retail news in context, analysis with attitude

by Kevin Coupe

Among the things that I love finding for this space are instances when fundamental changes take place in industries … changes that perhaps might not even have been expected just a few years ago.

Just such a case has been highlighted by the Los Angeles Times, which reports that Paramount Pictures has informed theater owners around the US that Anchorman 2: The Legend Continues was the last movie that it will release in 35-millimeter film. The Wolf of Wall Street, the studio's holiday release, was released only in digital format.

The story notes that "Paramount’s move comes nearly a decade after studios began working with exhibitors to help finance the replacement of film projectors with digital systems, which substantially reduce the cost of delivering movie prints to theaters.
In addition to relying on digital hard drives, theaters are installing satellite systems to digitally beam movies into cinemas. That could significantly lower the cost of delivering a single print, to less than $100 from as much $2,000.

"Digital technology also enables cinemas to screen higher-priced 3-D films and makes it easier for them to book and program entertainment. As a result, large chains have moved quickly to embrace digital technology: Ninety-two percent of 40,045 screens in the U.S. have converted to digital, according to the National Assn. of Theatre Owners."

Of course, this means that eight percent of the nation's theaters now cannot show Paramount films. (This means, for example, that they can't show any new Star Trek movies.)

The Paramount decision is seen as significant because it now seems more likely that other studios will do the same thing, now that Paramount has given them cover. Some are suggesting that by 2015, film - at least when it comes to major releases - will be a thing of the past.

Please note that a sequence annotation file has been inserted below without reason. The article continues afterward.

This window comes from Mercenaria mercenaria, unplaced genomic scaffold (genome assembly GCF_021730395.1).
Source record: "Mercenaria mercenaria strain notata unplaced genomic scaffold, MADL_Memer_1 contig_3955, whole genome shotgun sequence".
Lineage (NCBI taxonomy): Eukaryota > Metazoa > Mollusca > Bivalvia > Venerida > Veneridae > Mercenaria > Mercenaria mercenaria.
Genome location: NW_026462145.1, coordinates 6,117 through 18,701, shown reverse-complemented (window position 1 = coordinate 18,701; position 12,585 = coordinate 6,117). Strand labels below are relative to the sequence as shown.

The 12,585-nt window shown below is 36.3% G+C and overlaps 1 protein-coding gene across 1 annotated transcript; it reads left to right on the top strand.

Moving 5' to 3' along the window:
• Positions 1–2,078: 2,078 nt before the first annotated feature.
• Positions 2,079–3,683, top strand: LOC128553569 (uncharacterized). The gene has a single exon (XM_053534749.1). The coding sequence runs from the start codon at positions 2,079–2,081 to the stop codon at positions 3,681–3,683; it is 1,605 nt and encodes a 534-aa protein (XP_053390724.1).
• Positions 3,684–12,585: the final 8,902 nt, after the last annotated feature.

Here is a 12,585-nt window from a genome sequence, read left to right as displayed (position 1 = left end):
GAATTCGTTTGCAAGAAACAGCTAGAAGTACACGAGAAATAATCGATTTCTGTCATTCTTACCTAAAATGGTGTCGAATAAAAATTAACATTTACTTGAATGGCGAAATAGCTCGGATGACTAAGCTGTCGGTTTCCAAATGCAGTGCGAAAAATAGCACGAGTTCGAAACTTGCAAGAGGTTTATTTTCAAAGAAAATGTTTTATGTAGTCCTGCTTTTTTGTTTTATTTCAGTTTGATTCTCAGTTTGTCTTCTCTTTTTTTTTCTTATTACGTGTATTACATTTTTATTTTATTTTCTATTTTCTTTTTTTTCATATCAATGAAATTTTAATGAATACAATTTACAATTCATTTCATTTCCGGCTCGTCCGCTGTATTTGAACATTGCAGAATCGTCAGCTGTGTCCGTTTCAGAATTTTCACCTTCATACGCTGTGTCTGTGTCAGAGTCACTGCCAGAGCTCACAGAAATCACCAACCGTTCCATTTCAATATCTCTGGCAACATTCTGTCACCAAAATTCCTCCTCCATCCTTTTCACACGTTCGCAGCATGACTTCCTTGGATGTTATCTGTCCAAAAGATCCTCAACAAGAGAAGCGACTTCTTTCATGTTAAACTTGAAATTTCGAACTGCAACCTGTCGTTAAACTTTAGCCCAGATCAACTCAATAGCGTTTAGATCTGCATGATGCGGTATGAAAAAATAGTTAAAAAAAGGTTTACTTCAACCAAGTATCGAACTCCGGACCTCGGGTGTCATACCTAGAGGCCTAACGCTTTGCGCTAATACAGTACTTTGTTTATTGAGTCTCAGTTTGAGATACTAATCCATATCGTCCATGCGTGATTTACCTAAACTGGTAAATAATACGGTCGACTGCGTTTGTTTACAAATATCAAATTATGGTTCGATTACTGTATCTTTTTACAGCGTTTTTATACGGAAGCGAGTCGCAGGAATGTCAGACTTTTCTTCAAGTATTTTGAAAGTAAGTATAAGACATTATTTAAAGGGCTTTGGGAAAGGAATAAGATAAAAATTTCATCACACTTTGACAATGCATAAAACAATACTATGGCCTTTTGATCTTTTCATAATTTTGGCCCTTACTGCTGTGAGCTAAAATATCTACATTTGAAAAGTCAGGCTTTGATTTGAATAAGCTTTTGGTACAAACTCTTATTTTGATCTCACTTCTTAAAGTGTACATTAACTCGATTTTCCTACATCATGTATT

The Times notes that there is a certain irony about the timing, since Martin Scorsese, director of The Wolf of Wall Street, has been an enormous advocate for film preservation … and now, it is his movie that is blazing the all-digital trail.

The central business lesson here, it seems to me, is the importance of recognizing that technology was changing what many would have seen as one of the industry's core values, and then embracing that change with investment dollars. It ends up that film is not what makes film special … and that content may be more important than delivery systems. What makes movies like Philomena, Inside Llewyn Davis, and Nebraska special is not how they are projected on the screen, but the direction and the writing and the performances and the music and all the other work that goes into crafting such works of art.

But one other point. This shift works against small independent theater owners, which are less able than the big chains to convert to new technologies. And I can tell you that more often than not, I will drive past a dozen or more movie screens to go to the great Loew's/AMC multiplex in Port Chester, NY, which is the best place in the region to see movies. But … I also can tell you that there are weekends where we will go to the Garden Cinema, in Norwalk, CT, a smaller, dingier theater where old-fashioned film projectors are still used … and we go there because the Garden generally has smaller, more specialized releases that don't do enough business to be interesting to the bigger guys.

Content matters. Having a differential advantage matters.

That's the real lesson that every business needs to remember.

It is an Eye-Opener.
KC's View: